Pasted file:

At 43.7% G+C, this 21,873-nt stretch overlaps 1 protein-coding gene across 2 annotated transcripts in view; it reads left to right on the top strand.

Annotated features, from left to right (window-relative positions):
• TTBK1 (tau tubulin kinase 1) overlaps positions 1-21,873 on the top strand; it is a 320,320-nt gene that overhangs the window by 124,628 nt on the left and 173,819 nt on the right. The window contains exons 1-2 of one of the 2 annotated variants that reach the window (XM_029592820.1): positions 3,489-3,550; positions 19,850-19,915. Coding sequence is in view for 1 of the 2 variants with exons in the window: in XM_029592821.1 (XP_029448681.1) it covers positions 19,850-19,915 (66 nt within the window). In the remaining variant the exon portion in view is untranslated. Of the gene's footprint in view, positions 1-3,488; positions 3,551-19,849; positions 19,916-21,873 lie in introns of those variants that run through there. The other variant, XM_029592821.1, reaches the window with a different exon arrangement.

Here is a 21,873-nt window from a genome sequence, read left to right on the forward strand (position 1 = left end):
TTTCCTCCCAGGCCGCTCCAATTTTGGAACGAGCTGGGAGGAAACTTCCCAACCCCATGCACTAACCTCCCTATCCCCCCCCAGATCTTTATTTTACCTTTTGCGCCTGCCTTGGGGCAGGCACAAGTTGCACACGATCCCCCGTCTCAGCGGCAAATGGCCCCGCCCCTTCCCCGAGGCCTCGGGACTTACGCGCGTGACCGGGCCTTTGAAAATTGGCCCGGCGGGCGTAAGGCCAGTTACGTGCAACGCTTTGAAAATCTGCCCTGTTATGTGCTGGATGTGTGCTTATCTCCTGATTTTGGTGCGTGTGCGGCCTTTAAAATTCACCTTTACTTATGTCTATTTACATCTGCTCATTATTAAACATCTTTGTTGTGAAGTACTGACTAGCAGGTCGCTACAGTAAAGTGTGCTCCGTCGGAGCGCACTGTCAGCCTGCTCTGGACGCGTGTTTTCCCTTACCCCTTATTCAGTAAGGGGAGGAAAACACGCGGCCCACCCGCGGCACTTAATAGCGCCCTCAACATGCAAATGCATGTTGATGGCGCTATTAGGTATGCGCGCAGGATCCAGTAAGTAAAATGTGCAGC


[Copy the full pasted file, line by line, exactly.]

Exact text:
At 43.7% G+C, this 21,873-nt stretch overlaps 1 protein-coding gene across 2 annotated transcripts in view; it reads left to right on the top strand.

Annotated features, from left to right (window-relative positions):
• TTBK1 (tau tubulin kinase 1) overlaps positions 1-21,873 on the top strand; it is a 320,320-nt gene that overhangs the window by 124,628 nt on the left and 173,819 nt on the right. The window contains exons 1-2 of one of the 2 annotated variants that reach the window (XM_029592820.1): positions 3,489-3,550; positions 19,850-19,915. Coding sequence is in view for 1 of the 2 variants with exons in the window: in XM_029592821.1 (XP_029448681.1) it covers positions 19,850-19,915 (66 nt within the window). In the remaining variant the exon portion in view is untranslated. Of the gene's footprint in view, positions 1-3,488; positions 3,551-19,849; positions 19,916-21,873 lie in introns of those variants that run through there. The other variant, XM_029592821.1, reaches the window with a different exon arrangement.

Here is a 21,873-nt window from a genome sequence, read left to right on the forward strand (position 1 = left end):
TTTCCTCCCAGGCCGCTCCAATTTTGGAACGAGCTGGGAGGAAACTTCCCAACCCCATGCACTAACCTCCCTATCCCCCCCCAGATCTTTATTTTACCTTTTGCGCCTGCCTTGGGGCAGGCACAAGTTGCACACGATCCCCCGTCTCAGCGGCAAATGGCCCCGCCCCTTCCCCGAGGCCTCGGGACTTACGCGCGTGACCGGGCCTTTGAAAATTGGCCCGGCGGGCGTAAGGCCAGTTACGTGCAACGCTTTGAAAATCTGCCCTGTTATGTGCTGGATGTGTGCTTATCTCCTGATTTTGGTGCGTGTGCGGCCTTTAAAATTCACCTTTACTTATGTCTATTTACATCTGCTCATTATTAAACATCTTTGTTGTGAAGTACTGACTAGCAGGTCGCTACAGTAAAGTGTGCTCCGTCGGAGCGCACTGTCAGCCTGCTCTGGACGCGTGTTTTCCCTTACCCCTTATTCAGTAAGGGGAGGAAAACACGCGGCCCACCCGCGGCACTTAATAGCGCCCTCAACATGCAAATGCATGTTGATGGCGCTATTAGGTATGCGCGCAGGATCCAGTAAGTAAAATGTGCAGC